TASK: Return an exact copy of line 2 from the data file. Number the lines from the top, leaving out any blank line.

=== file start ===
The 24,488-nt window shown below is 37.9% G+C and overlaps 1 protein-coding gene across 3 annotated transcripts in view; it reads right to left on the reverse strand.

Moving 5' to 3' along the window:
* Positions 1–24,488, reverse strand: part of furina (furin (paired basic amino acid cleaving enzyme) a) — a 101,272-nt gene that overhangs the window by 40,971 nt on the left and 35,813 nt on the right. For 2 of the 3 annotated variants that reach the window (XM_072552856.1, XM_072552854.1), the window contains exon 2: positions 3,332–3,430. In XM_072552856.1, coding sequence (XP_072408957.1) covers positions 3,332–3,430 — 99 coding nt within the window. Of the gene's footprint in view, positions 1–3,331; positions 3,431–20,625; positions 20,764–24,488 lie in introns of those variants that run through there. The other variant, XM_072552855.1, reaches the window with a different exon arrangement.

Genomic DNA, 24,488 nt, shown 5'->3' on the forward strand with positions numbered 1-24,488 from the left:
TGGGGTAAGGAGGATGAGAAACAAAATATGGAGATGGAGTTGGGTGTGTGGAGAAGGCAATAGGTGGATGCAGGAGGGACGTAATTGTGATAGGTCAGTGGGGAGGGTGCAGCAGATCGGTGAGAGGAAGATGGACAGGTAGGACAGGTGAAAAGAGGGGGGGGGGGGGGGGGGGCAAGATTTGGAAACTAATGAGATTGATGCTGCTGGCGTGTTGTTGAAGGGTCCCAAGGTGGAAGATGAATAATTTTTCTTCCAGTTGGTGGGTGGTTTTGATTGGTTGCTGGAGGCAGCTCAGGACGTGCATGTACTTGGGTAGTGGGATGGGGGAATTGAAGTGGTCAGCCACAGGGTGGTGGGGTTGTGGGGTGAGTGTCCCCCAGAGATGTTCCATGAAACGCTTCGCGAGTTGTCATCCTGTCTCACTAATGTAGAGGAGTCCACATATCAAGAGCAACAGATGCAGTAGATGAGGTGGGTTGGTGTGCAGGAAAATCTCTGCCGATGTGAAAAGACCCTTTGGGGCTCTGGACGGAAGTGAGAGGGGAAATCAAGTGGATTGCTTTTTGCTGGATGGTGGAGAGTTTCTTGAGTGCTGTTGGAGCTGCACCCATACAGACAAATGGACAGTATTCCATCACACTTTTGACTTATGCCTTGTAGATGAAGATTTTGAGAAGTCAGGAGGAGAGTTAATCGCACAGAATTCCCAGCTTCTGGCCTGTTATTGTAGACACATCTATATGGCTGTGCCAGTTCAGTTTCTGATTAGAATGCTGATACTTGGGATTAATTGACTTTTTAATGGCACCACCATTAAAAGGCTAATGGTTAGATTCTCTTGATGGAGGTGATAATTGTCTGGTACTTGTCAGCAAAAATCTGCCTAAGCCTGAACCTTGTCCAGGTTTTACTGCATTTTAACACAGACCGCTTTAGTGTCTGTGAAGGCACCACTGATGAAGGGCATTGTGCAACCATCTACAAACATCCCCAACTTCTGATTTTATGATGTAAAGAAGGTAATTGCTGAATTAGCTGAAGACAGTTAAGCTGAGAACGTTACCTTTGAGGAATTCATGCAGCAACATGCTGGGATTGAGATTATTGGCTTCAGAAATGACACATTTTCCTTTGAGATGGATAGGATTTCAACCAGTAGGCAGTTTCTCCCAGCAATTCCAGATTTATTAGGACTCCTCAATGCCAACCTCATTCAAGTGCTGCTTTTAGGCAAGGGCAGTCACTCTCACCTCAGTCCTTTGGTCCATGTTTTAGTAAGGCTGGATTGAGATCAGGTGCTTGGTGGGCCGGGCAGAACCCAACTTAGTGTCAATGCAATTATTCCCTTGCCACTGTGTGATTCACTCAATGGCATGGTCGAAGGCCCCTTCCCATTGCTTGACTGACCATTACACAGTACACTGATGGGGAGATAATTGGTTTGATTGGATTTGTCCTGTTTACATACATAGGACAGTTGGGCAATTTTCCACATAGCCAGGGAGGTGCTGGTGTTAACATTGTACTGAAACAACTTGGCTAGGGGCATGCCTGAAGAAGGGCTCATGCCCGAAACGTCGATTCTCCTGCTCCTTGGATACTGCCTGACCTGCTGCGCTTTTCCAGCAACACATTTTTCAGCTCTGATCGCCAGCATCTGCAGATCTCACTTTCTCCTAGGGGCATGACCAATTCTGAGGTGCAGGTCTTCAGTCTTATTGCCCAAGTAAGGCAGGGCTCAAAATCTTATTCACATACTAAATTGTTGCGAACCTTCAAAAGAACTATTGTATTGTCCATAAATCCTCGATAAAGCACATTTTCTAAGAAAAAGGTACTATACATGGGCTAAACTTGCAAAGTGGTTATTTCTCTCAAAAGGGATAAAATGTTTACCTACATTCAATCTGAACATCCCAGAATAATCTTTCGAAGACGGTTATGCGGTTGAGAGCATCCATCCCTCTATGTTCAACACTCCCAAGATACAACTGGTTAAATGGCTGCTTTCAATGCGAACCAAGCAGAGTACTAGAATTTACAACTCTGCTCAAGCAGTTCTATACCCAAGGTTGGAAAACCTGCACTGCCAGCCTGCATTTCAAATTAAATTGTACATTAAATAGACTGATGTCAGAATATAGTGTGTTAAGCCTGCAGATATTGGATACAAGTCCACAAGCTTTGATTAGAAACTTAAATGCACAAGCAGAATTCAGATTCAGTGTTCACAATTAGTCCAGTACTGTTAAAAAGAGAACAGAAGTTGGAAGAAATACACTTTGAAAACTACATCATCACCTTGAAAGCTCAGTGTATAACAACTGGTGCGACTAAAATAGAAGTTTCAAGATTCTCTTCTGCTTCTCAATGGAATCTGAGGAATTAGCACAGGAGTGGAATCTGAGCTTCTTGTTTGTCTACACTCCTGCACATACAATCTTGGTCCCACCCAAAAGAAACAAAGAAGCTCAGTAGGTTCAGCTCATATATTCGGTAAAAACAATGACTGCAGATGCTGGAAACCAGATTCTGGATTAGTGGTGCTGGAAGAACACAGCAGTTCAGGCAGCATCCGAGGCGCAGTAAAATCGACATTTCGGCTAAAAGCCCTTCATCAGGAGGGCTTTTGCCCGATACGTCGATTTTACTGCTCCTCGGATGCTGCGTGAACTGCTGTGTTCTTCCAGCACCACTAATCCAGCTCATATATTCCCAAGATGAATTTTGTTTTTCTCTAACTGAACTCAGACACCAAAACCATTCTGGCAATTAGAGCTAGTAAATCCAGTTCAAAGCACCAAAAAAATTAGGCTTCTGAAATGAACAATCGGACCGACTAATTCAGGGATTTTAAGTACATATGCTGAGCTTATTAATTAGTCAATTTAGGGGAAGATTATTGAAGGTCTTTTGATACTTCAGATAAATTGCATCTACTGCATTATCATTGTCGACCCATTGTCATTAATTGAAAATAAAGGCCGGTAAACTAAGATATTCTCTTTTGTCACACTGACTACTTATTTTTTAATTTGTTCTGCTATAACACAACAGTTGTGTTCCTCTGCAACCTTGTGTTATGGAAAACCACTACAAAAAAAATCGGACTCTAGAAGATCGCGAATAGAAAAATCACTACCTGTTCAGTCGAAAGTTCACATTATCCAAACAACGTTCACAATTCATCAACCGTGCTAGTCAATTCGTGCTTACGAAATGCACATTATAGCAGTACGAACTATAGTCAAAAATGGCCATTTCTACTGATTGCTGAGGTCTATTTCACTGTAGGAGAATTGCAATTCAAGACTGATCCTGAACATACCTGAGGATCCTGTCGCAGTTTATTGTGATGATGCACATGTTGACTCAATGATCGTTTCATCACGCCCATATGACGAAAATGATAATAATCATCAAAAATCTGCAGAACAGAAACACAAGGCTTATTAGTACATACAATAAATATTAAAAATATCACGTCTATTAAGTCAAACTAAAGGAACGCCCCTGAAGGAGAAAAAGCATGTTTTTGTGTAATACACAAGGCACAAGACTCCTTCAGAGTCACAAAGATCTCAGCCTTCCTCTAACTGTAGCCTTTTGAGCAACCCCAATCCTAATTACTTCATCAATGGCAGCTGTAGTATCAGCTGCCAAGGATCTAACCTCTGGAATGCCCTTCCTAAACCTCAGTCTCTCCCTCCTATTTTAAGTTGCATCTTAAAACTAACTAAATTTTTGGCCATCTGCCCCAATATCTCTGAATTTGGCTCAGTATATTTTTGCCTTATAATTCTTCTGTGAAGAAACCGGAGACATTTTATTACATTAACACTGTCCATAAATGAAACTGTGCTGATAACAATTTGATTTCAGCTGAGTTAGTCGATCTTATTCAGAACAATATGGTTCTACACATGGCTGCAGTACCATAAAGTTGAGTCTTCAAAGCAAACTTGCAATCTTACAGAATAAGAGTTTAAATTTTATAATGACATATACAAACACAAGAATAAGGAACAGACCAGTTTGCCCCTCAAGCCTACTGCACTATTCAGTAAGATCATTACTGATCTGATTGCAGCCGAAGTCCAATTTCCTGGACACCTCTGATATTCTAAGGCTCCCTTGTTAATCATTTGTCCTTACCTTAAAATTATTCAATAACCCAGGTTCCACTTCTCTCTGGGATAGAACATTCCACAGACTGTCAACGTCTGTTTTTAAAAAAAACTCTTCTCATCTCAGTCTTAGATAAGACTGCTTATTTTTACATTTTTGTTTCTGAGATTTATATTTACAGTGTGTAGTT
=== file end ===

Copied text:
Moving 5' to 3' along the window: